Inhaling chemicals to get high is not new; Americans have sniffed glue as far back as the late 1890’s. What is new is the amount and variety of inhalants and solvents that are now abused. Especially frightening is the fact that this behavior is most common among adolescents – often those in junior high – ranging anywhere from age 11-15.
It cannot be emphasized enough just how dangerous these practices are; one episode of inhaling toxic chemicals can lead to death (called SSF or sudden sniffing death) and often does.
What further complicates the issue is children this young are often unable to correctly assess dangerous activities; the younger they are, the more invincible they may feel. Parents must talk candidly with their young children about these dangers; not doing so may be putting your child’s life at risk.
One reason these activities are typically found in the younger set is that these substances are usually readily available (household or garage staples) or can be purchased cheaply and legally.
Types of inhalants and solvents used include (but are not limited to): gasoline, glue, correction fluid, antifreeze, paint thinners, nail polish removers, aerosols of many varieties – including cooking sprays and household cleaners.
It may surprise many adults to learn there are many methods used to get the toxins into the system. Some of the ways include: “Huffing” – Cloth is soaked with chemicals and placed directly over the mouth to be inhaled. Aerosols are sometimes sprayed directly into the mouth. Glue, correction fluid, nail polish remover, and other liquids are often sniffed straight from the container. “Bagging” – Gas or vapors are inhaled from bags or balloons. Some substances are heated, then inhaled and others are injected.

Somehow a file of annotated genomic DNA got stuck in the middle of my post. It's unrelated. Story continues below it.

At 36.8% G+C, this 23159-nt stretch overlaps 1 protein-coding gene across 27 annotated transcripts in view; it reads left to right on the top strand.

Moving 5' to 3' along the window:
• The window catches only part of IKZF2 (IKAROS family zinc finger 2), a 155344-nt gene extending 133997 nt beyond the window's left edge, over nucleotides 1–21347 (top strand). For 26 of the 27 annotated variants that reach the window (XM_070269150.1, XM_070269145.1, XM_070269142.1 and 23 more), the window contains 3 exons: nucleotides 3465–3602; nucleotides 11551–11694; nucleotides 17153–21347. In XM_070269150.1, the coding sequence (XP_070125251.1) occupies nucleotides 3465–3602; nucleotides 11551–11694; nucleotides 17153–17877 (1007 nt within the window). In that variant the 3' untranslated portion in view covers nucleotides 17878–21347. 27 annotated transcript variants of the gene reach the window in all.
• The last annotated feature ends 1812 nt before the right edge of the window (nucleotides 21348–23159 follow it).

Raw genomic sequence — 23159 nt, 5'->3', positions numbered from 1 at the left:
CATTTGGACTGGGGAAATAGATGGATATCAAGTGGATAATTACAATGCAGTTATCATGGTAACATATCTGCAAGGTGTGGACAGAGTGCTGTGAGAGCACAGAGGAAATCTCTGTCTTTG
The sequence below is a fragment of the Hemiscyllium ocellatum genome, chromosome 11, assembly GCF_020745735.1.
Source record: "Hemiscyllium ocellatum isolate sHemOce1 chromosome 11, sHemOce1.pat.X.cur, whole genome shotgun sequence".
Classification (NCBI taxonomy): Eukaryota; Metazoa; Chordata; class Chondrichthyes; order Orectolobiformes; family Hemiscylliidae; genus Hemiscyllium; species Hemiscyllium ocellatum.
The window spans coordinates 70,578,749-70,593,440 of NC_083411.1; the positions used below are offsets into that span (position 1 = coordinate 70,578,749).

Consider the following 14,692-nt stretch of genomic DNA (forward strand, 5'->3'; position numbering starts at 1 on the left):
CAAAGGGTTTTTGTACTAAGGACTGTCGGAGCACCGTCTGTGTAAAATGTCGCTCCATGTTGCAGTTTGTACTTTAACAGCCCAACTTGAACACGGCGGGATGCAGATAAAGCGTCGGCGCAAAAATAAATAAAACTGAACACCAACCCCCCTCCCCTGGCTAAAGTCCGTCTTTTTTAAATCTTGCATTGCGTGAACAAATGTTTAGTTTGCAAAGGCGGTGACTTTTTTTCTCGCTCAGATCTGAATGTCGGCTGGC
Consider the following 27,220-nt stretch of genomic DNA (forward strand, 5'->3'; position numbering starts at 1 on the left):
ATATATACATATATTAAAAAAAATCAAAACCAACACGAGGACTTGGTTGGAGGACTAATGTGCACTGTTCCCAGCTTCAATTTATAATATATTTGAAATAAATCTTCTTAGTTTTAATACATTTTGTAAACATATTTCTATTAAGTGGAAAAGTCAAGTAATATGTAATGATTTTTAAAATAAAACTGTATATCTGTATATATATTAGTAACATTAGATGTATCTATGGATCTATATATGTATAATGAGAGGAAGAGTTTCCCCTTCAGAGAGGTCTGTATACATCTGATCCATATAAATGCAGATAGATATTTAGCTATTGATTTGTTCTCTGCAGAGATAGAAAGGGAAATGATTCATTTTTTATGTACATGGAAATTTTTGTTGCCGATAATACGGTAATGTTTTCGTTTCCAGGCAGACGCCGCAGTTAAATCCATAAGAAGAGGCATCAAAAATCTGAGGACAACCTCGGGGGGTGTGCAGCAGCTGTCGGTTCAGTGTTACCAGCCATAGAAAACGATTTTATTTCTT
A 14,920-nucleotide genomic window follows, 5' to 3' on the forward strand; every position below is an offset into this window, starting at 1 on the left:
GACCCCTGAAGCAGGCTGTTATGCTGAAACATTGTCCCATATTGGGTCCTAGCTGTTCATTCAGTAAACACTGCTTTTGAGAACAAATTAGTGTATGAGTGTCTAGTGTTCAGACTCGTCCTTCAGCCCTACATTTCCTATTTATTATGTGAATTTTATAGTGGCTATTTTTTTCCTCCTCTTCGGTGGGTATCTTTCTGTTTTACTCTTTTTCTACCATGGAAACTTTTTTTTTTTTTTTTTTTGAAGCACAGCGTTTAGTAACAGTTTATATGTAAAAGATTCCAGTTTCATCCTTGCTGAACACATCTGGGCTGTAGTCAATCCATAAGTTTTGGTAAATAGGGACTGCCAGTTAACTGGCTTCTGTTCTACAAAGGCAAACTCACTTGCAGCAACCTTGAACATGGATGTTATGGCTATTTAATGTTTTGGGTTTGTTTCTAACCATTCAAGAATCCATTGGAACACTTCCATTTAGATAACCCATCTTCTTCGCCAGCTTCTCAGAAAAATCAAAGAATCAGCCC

Inhalants/solvents cause damage to the central nervous system
Inhaled substances get into the bloodstream very rapidly – from there, they travel quickly and directly to the brain. Once in the nervous system, they act immediately to depress the function of the entire system.
Long-term use can result in devastating and irreversible neurological damage
Users are known to experience excitement, dizziness, detachment from reality, and euphoria. Severe intoxication (which can happen the first, fifth, fifteenth, or fiftieth-time inhalants/ solvents are abused) can result in convulsions, coma, and death.
Other serious effects:
- Permanent brain damage
- Personality changes, including wild swings in mood
- Incoherent (or slurred) speech
- Aggressive, violent behavior
- Lack of muscle control that results in twitching and uncontrollable movements
- Bizarre behavior
As with most drug/chemical use, stopping inhalant use will result in withdrawal symptoms. Because an individual may have used many different chemicals, it is impossible to predict specific alcohol or painkiller addiction withdrawal symptoms. Persistent use may have caused physical and mental damage, so it might be best to consult a physician regarding withdrawal.
At the first sign of danger (slowed or stopped breathing, convulsions, etc.) dial 911 or take the person to the nearest emergency room – get help immediately.
How can you tell if someone you know is using inhalants or solvents?
In most cases, warning signs will be present.
What to look for:
- Breath and/or clothes smell like inhalants/solvents/chemicals
- Disorientation, incoherent speech, trouble moving
- Rash near or around nasal or mouth areas, sometimes accompanied by runny nose
- Personality changes; especially exhibiting increased recklessness
- Loss of interest in usual activities
- Lying, evasiveness, refusal to reveal whereabouts
- Gathering paraphernalia – paper bags, sprays, lighter fluid, gasoline, etc.